Emotions are big exclamation points that our brains hold up to get our attention when something important is happening, or when a problem needs to be solved. Fear warns us about danger, grief tells us to seek support, joy tells us that we should continue doing whatever it is that makes us feel good. 

Anger is the same. It tells us that injustice is being enacted, or that we need to take action to ensure the survival of our body and our integrity.

People can steal, assault, cheat, bully, and oppress without an ounce of anger. But without anger, the victims would shrug and continue to endure injustice.

So, when you feel anger, that’s okay. It’s your brain’s way of keeping you safe. You can, and should, investigate whatever triggered your anger and use your wise mind to evaluate the facts and decide on the best actions. But whatever those turn out to be, the initial spark of anger is always allowed. 

Being aggressive or suppressing anger is unhealthy

Remember the studies I mentioned showing that anger is associated with health problems? When we look closely at the research, it turns out to not be so cut and dry. 

For example, studies that examine links between anger and health problems (like between anger and hypertension) tend to find that frequently behaving aggressively and habitually repressing anger are associated with hypertension and coronary heart disease. Remember how anger is an emotion, but aggression and stewing are behaviors? This means researchers are really finding that behaving in an aggressive way and bottling up anger are linked to heart disease.

On the other hand, merely experiencing anger and describing the experience does not cause cardiovascular changes that increase disease risk. It raises cortisol, but that's only a problem if it’s prolonged and chronic.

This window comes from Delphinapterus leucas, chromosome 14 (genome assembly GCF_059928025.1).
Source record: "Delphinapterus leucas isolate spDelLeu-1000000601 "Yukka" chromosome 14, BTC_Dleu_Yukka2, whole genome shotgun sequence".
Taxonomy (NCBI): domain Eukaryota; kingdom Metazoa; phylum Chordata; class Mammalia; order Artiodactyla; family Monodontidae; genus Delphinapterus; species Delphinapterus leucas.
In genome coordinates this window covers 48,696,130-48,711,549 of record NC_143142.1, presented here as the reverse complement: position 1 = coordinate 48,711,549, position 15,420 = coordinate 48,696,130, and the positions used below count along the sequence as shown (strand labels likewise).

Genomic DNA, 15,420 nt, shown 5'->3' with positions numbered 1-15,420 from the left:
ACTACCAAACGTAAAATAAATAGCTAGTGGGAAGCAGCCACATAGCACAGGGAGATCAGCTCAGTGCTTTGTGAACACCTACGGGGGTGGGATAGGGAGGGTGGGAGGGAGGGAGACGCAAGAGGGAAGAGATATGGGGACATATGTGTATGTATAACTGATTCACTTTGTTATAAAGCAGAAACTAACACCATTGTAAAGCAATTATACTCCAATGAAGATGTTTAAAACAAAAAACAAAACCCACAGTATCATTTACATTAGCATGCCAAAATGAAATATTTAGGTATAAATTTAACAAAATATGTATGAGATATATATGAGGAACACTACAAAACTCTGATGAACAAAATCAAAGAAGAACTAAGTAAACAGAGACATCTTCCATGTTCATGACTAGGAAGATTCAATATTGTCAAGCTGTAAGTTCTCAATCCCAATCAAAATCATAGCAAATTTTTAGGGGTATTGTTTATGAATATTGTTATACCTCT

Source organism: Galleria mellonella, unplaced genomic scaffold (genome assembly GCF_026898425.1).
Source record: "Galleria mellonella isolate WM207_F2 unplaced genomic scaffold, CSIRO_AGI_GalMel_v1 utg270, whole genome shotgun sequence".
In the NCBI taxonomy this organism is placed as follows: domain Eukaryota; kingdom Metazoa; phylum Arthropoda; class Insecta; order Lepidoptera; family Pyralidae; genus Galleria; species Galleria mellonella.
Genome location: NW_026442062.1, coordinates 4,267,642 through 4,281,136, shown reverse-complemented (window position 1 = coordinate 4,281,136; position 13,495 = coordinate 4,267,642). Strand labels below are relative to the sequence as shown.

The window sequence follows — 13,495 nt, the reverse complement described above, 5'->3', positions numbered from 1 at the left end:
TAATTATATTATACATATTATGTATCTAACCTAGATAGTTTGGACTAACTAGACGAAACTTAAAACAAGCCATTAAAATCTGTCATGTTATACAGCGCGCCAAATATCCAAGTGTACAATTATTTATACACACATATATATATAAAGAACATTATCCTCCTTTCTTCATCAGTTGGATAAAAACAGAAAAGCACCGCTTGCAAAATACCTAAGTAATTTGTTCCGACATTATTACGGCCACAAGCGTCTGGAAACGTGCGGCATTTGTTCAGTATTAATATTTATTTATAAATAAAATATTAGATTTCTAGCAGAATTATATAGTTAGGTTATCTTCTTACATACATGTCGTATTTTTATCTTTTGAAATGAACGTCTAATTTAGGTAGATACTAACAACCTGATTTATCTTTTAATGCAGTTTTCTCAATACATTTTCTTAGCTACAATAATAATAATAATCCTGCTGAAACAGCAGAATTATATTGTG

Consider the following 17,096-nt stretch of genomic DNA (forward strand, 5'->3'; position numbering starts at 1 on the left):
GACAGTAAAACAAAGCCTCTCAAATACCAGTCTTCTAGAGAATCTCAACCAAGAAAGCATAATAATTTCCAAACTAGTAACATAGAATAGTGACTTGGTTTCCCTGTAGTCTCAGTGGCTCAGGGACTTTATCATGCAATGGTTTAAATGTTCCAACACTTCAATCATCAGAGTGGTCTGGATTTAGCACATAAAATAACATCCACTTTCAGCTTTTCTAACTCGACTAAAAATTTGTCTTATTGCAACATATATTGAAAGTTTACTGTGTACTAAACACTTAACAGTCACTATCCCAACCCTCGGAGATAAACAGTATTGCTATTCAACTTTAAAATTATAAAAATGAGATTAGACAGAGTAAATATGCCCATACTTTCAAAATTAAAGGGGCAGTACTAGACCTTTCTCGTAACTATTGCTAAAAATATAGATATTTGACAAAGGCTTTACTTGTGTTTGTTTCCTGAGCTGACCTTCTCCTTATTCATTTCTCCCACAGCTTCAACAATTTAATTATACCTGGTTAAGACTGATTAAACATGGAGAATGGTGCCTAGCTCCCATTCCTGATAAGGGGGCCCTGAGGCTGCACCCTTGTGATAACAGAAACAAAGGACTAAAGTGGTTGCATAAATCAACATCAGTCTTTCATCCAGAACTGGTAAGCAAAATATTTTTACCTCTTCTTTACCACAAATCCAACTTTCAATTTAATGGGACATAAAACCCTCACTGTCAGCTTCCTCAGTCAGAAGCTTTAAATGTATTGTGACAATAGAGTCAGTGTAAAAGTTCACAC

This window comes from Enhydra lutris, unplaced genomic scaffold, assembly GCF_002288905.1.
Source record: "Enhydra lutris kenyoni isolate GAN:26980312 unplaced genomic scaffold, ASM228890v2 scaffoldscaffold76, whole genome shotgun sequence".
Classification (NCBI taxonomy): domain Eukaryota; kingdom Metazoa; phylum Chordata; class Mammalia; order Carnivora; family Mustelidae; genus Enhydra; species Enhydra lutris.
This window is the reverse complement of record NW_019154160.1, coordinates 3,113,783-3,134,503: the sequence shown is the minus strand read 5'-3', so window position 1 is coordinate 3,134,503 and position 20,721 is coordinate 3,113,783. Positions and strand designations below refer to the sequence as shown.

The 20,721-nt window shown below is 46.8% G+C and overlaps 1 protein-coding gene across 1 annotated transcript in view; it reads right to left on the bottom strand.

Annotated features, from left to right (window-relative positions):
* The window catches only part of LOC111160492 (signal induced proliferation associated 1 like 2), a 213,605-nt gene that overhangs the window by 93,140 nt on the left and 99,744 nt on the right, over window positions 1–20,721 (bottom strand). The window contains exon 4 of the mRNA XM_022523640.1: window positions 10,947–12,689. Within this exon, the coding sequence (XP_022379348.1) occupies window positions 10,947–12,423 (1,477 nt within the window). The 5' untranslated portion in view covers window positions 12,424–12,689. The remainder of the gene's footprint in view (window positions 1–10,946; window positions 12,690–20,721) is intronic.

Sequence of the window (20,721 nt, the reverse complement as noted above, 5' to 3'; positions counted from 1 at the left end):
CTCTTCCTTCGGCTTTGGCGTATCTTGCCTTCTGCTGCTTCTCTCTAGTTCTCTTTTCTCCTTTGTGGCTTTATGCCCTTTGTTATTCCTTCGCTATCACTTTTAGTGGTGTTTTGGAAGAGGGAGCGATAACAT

Anger is the tip of the iceberg

When we blame anger for our problems, we may be missing the point.

In reality, anger and fear often go hand in hand. In fact, anger is often a secondary emotion that only arises when a person continues to feel unsafe. So when researchers measure whether someone is habitually angry, they also tap into whether they might be habitually afraid, vulnerable, sad, or anxious. When scientists look at the biological consequences of anger versus other emotions side-by-side, it becomes clear that anxiety and sadness are what causes inflammation, not anger. 

Anger is motivating

We tend to think of anger as a negative emotion, but it’s certainly got a positive twist. 

While it’s true that anger often feels unpleasant, research shows that our brains and bodies get activated almost as if we’re pumped up. When we feel angry, our brain’s electrical signals show an “approach” activation, similar to when we feel positive emotions like joy. Our faces, too, betray our excitement. The orbicularis oculi are muscles under the eyes that automatically activate when we smile, and you can spot a fake smile if these muscles don’t move. It turns out that when we're angry, these muscles twitch too.

Don’t get me wrong: This doesn’t mean that anger feels good. It means that anger, like joy, is an approach emotion instead of a withdrawal one. It motivates us rather than making us retreat. Between the approach orientation and the physiological arousal (the racing heart, tense muscles, focused attention), anger makes us ready to act.

Use anger for good

So, where do we land on anger? Is anger a destructive force of violence? No, violence is a destructive force of violence. Anger is a motivating force, of which violence is only one of many options for expressing it. Is anger a poison that ruins our health? No, it’s a natural, valid emotion that responds to threats and injustice, and if expressed in a reasonable way, does not harm our health.

So, how can we use anger productively? Science says that we should heed its rallying cry because it tells us something must change. It's okay to feel angry. When we communicate it clearly, and let its motivating force fan our passion and guide our conscience, we can use anger to incite positive change.

A version of this article titled It's Okay (And Even Useful) to Be Angry originally appeared on Quick and Dirty Tips.